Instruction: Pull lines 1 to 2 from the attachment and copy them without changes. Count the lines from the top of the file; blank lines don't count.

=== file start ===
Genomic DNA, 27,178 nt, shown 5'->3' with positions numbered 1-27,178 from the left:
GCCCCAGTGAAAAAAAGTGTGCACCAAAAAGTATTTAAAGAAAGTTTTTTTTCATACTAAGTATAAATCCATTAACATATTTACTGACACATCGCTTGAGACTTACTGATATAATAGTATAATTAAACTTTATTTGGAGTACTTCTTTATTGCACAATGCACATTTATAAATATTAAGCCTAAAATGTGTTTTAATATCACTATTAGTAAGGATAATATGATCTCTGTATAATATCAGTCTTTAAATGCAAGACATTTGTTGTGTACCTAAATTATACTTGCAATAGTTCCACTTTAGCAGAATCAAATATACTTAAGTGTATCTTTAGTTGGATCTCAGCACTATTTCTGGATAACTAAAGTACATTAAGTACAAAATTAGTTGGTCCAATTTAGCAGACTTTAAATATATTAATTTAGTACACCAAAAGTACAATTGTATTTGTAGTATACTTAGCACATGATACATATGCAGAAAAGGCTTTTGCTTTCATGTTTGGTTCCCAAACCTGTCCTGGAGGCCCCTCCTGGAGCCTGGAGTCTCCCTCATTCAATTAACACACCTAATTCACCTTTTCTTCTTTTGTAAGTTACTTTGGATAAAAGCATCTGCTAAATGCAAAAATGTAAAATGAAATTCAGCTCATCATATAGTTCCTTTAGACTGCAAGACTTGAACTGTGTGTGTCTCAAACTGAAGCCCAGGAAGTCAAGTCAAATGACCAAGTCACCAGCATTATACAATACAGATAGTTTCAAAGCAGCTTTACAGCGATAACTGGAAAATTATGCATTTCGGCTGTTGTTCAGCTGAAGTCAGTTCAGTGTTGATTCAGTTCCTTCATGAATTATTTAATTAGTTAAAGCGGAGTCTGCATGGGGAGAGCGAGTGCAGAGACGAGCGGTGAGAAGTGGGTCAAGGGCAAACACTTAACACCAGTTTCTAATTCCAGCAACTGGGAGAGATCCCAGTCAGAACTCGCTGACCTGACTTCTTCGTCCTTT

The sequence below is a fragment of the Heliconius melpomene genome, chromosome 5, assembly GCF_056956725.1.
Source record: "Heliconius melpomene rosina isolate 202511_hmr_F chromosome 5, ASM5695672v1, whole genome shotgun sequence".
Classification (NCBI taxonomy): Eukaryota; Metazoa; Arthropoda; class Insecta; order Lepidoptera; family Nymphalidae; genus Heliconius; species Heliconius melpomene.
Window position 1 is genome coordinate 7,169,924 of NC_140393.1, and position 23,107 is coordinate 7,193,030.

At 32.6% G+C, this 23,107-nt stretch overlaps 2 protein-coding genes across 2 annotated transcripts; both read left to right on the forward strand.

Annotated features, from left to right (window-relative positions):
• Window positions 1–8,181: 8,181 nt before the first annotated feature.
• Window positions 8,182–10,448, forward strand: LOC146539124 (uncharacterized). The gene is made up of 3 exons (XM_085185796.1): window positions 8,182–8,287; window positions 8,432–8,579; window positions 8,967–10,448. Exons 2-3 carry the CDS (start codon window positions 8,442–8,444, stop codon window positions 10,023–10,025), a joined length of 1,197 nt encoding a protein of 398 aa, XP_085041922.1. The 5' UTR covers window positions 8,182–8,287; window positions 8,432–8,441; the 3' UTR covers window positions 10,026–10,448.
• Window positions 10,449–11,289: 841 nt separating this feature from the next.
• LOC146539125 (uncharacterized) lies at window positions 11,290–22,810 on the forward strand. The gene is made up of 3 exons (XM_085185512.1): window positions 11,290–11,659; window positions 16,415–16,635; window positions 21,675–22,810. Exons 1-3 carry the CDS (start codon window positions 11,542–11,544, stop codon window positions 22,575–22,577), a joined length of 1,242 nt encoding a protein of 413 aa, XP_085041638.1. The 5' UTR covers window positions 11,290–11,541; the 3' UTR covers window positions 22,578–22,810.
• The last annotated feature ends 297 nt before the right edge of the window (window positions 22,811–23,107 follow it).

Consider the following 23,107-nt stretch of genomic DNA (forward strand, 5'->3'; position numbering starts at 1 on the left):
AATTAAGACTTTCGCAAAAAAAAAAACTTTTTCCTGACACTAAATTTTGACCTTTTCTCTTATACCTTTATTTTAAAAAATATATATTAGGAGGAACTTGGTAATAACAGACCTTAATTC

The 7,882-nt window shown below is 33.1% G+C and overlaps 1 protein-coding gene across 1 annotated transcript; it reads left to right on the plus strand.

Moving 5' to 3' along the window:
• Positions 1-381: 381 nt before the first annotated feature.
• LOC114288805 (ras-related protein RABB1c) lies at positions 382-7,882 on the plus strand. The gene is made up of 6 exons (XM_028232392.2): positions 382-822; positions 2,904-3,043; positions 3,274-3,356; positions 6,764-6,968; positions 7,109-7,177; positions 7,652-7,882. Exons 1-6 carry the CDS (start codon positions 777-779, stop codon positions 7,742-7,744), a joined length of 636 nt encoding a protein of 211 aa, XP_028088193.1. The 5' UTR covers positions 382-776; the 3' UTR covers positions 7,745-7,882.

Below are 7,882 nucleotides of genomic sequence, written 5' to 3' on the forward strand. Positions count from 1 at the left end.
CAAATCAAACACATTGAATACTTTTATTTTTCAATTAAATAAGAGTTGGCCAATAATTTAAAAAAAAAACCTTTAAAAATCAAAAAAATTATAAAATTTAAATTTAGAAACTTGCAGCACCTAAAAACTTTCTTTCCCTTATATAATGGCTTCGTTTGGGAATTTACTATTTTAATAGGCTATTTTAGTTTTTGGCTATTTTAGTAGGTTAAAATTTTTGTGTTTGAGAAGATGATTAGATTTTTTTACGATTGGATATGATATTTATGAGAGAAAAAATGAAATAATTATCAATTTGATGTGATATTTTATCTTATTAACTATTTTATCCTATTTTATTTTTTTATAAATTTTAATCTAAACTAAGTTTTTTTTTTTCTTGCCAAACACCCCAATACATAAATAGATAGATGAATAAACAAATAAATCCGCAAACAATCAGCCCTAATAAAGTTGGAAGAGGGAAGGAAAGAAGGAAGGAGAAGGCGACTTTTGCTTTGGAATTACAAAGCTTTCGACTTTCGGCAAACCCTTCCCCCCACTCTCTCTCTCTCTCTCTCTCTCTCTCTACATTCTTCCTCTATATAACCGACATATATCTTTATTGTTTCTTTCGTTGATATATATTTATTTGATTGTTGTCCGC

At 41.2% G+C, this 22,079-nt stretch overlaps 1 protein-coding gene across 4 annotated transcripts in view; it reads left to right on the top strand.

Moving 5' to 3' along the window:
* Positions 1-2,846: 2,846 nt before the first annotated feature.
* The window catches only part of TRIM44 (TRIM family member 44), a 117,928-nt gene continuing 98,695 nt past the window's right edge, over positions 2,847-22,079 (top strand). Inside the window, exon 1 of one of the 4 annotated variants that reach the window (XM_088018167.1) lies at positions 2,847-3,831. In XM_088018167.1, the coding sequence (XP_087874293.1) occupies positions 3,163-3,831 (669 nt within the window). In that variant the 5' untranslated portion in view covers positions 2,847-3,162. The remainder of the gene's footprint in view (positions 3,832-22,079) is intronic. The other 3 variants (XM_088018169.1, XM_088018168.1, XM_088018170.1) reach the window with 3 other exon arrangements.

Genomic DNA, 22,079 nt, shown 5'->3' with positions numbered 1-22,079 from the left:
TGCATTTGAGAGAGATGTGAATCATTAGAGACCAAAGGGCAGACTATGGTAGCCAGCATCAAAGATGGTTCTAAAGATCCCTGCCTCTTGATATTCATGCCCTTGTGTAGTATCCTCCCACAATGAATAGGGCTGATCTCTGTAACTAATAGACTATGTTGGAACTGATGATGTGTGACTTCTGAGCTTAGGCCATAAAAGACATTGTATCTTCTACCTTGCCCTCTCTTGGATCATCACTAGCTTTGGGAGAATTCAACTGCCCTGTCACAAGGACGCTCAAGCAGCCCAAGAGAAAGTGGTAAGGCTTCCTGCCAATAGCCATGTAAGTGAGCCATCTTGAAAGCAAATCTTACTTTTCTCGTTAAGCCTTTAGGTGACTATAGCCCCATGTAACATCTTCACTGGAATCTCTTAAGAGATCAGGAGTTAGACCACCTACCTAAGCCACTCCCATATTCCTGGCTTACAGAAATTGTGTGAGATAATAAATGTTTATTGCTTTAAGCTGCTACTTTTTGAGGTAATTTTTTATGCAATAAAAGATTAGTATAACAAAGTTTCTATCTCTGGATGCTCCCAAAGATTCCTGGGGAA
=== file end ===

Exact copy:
Genomic DNA, 27,178 nt, shown 5'->3' with positions numbered 1-27,178 from the left:
GCCCCAGTGAAAAAAAGTGTGCACCAAAAAGTATTTAAAGAAAGTTTTTTTTCATACTAAGTATAAATCCATTAACATATTTACTGACACATCGCTTGAGACTTACTGATATAATAGTATAATTAAACTTTATTTGGAGTACTTCTTTATTGCACAATGCACATTTATAAATATTAAGCCTAAAATGTGTTTTAATATCACTATTAGTAAGGATAATATGATCTCTGTATAATATCAGTCTTTAAATGCAAGACATTTGTTGTGTACCTAAATTATACTTGCAATAGTTCCACTTTAGCAGAATCAAATATACTTAAGTGTATCTTTAGTTGGATCTCAGCACTATTTCTGGATAACTAAAGTACATTAAGTACAAAATTAGTTGGTCCAATTTAGCAGACTTTAAATATATTAATTTAGTACACCAAAAGTACAATTGTATTTGTAGTATACTTAGCACATGATACATATGCAGAAAAGGCTTTTGCTTTCATGTTTGGTTCCCAAACCTGTCCTGGAGGCCCCTCCTGGAGCCTGGAGTCTCCCTCATTCAATTAACACACCTAATTCACCTTTTCTTCTTTTGTAAGTTACTTTGGATAAAAGCATCTGCTAAATGCAAAAATGTAAAATGAAATTCAGCTCATCATATAGTTCCTTTAGACTGCAAGACTTGAACTGTGTGTGTCTCAAACTGAAGCCCAGGAAGTCAAGTCAAATGACCAAGTCACCAGCATTATACAATACAGATAGTTTCAAAGCAGCTTTACAGCGATAACTGGAAAATTATGCATTTCGGCTGTTGTTCAGCTGAAGTCAGTTCAGTGTTGATTCAGTTCCTTCATGAATTATTTAATTAGTTAAAGCGGAGTCTGCATGGGGAGAGCGAGTGCAGAGACGAGCGGTGAGAAGTGGGTCAAGGGCAAACACTTAACACCAGTTTCTAATTCCAGCAACTGGGAGAGATCCCAGTCAGAACTCGCTGACCTGACTTCTTCGTCCTTT